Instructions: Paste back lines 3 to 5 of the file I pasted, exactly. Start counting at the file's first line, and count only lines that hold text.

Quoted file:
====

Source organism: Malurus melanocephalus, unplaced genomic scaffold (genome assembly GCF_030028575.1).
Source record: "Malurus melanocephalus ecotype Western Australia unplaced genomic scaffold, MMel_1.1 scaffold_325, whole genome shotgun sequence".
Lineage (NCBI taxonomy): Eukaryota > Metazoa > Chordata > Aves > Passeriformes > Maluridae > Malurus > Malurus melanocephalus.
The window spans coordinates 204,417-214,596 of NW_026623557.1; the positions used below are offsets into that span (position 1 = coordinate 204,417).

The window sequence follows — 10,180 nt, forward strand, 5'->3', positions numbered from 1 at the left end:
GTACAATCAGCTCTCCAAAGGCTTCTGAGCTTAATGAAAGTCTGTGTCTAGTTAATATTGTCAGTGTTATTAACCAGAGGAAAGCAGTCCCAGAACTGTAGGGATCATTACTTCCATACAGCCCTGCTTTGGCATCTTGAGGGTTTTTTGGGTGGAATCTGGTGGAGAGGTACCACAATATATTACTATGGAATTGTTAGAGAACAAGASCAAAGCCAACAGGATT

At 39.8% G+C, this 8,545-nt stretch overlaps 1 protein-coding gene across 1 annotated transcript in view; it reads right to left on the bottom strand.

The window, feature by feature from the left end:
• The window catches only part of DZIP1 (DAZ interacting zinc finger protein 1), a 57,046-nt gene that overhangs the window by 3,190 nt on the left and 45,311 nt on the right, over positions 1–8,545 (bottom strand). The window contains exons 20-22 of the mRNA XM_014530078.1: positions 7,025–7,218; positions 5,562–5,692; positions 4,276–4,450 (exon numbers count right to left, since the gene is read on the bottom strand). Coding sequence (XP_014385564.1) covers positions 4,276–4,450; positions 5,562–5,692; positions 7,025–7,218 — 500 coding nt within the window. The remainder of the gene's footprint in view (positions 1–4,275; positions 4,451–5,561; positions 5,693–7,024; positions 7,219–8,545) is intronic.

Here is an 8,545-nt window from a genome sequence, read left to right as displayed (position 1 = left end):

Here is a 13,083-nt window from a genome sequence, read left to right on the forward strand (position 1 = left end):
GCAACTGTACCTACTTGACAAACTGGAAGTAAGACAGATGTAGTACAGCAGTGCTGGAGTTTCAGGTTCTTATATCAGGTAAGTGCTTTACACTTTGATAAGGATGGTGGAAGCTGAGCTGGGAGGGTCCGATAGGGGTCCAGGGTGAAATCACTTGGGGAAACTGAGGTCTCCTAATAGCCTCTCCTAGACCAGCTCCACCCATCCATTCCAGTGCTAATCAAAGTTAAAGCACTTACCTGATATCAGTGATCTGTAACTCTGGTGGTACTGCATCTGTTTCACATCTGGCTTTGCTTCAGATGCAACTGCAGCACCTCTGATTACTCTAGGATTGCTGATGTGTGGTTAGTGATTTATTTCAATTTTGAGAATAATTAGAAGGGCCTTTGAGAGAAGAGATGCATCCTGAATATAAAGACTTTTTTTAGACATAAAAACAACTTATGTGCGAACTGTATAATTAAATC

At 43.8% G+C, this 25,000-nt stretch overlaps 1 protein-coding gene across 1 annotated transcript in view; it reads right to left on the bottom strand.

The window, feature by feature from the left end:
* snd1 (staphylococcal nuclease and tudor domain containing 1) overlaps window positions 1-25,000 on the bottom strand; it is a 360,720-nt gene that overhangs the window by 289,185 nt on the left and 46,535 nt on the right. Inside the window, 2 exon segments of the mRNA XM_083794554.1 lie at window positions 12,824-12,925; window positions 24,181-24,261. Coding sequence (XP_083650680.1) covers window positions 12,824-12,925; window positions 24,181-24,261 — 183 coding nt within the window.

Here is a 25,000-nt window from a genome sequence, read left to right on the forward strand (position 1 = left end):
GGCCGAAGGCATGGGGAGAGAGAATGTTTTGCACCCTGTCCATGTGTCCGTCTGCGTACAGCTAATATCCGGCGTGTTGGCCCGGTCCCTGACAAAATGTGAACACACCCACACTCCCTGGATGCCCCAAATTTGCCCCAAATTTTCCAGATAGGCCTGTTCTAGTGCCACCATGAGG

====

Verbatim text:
Lineage (NCBI taxonomy): Eukaryota > Metazoa > Chordata > Aves > Passeriformes > Maluridae > Malurus > Malurus melanocephalus.
The window spans coordinates 204,417-214,596 of NW_026623557.1; the positions used below are offsets into that span (position 1 = coordinate 204,417).

The window sequence follows — 10,180 nt, forward strand, 5'->3', positions numbered from 1 at the left end: